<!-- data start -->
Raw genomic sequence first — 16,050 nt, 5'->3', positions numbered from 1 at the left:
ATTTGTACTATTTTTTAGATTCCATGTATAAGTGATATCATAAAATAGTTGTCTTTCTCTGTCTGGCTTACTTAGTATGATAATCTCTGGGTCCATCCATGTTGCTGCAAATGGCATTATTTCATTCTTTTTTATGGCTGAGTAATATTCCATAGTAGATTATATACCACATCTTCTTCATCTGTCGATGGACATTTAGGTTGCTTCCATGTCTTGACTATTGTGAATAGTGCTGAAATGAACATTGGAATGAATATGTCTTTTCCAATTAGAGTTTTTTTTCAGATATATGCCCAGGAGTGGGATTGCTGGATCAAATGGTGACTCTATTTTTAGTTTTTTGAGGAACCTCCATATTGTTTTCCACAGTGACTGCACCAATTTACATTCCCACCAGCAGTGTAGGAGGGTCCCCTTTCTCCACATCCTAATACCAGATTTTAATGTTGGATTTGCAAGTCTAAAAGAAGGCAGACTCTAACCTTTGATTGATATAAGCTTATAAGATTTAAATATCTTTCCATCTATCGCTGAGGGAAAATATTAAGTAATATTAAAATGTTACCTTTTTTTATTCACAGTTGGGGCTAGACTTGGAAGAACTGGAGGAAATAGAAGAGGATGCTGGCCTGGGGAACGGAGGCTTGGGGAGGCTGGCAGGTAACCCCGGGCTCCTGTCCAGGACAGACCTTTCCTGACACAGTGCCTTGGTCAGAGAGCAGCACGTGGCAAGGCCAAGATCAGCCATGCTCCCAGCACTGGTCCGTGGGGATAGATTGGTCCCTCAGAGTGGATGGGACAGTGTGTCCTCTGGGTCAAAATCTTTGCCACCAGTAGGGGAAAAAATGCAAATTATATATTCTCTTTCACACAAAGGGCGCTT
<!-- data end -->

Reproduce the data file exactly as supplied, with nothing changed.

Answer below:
Raw genomic sequence first — 16,050 nt, 5'->3', positions numbered from 1 at the left:
ATTTGTACTATTTTTTAGATTCCATGTATAAGTGATATCATAAAATAGTTGTCTTTCTCTGTCTGGCTTACTTAGTATGATAATCTCTGGGTCCATCCATGTTGCTGCAAATGGCATTATTTCATTCTTTTTTATGGCTGAGTAATATTCCATAGTAGATTATATACCACATCTTCTTCATCTGTCGATGGACATTTAGGTTGCTTCCATGTCTTGACTATTGTGAATAGTGCTGAAATGAACATTGGAATGAATATGTCTTTTCCAATTAGAGTTTTTTTTCAGATATATGCCCAGGAGTGGGATTGCTGGATCAAATGGTGACTCTATTTTTAGTTTTTTGAGGAACCTCCATATTGTTTTCCACAGTGACTGCACCAATTTACATTCCCACCAGCAGTGTAGGAGGGTCCCCTTTCTCCACATCCTAATACCAGATTTTAATGTTGGATTTGCAAGTCTAAAAGAAGGCAGACTCTAACCTTTGATTGATATAAGCTTATAAGATTTAAATATCTTTCCATCTATCGCTGAGGGAAAATATTAAGTAATATTAAAATGTTACCTTTTTTTATTCACAGTTGGGGCTAGACTTGGAAGAACTGGAGGAAATAGAAGAGGATGCTGGCCTGGGGAACGGAGGCTTGGGGAGGCTGGCAGGTAACCCCGGGCTCCTGTCCAGGACAGACCTTTCCTGACACAGTGCCTTGGTCAGAGAGCAGCACGTGGCAAGGCCAAGATCAGCCATGCTCCCAGCACTGGTCCGTGGGGATAGATTGGTCCCTCAGAGTGGATGGGACAGTGTGTCCTCTGGGTCAAAATCTTTGCCACCAGTAGGGGAAAAAATGCAAATTATATATTCTCTTTCACACAAAGGGCGCTT